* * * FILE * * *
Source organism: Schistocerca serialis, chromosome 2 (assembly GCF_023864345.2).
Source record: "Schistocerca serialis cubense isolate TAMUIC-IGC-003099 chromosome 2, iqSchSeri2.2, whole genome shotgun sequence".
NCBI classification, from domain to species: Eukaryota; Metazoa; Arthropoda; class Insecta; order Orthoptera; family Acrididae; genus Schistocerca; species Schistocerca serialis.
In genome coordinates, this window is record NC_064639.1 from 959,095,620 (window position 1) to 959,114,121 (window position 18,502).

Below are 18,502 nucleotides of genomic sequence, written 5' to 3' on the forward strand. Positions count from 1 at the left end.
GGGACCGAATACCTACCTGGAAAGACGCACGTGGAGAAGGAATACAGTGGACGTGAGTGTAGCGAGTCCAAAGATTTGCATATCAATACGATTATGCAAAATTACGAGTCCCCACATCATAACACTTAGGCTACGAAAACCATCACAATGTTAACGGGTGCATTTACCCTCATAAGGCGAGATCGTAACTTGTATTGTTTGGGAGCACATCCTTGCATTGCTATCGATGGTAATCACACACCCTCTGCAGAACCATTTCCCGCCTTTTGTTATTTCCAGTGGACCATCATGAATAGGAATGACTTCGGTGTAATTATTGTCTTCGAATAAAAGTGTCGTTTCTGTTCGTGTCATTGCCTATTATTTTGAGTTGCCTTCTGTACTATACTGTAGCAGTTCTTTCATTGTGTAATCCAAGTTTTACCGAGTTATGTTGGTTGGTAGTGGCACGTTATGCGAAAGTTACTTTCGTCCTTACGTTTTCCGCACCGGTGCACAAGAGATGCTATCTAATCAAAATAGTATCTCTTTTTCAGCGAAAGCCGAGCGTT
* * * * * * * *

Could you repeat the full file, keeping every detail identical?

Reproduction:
Source organism: Schistocerca serialis, chromosome 2 (assembly GCF_023864345.2).
Source record: "Schistocerca serialis cubense isolate TAMUIC-IGC-003099 chromosome 2, iqSchSeri2.2, whole genome shotgun sequence".
NCBI classification, from domain to species: Eukaryota; Metazoa; Arthropoda; class Insecta; order Orthoptera; family Acrididae; genus Schistocerca; species Schistocerca serialis.
In genome coordinates, this window is record NC_064639.1 from 959,095,620 (window position 1) to 959,114,121 (window position 18,502).

Below are 18,502 nucleotides of genomic sequence, written 5' to 3' on the forward strand. Positions count from 1 at the left end.
GGGACCGAATACCTACCTGGAAAGACGCACGTGGAGAAGGAATACAGTGGACGTGAGTGTAGCGAGTCCAAAGATTTGCATATCAATACGATTATGCAAAATTACGAGTCCCCACATCATAACACTTAGGCTACGAAAACCATCACAATGTTAACGGGTGCATTTACCCTCATAAGGCGAGATCGTAACTTGTATTGTTTGGGAGCACATCCTTGCATTGCTATCGATGGTAATCACACACCCTCTGCAGAACCATTTCCCGCCTTTTGTTATTTCCAGTGGACCATCATGAATAGGAATGACTTCGGTGTAATTATTGTCTTCGAATAAAAGTGTCGTTTCTGTTCGTGTCATTGCCTATTATTTTGAGTTGCCTTCTGTACTATACTGTAGCAGTTCTTTCATTGTGTAATCCAAGTTTTACCGAGTTATGTTGGTTGGTAGTGGCACGTTATGCGAAAGTTACTTTCGTCCTTACGTTTTCCGCACCGGTGCACAAGAGATGCTATCTAATCAAAATAGTATCTCTTTTTCAGCGAAAGCCGAGCGTT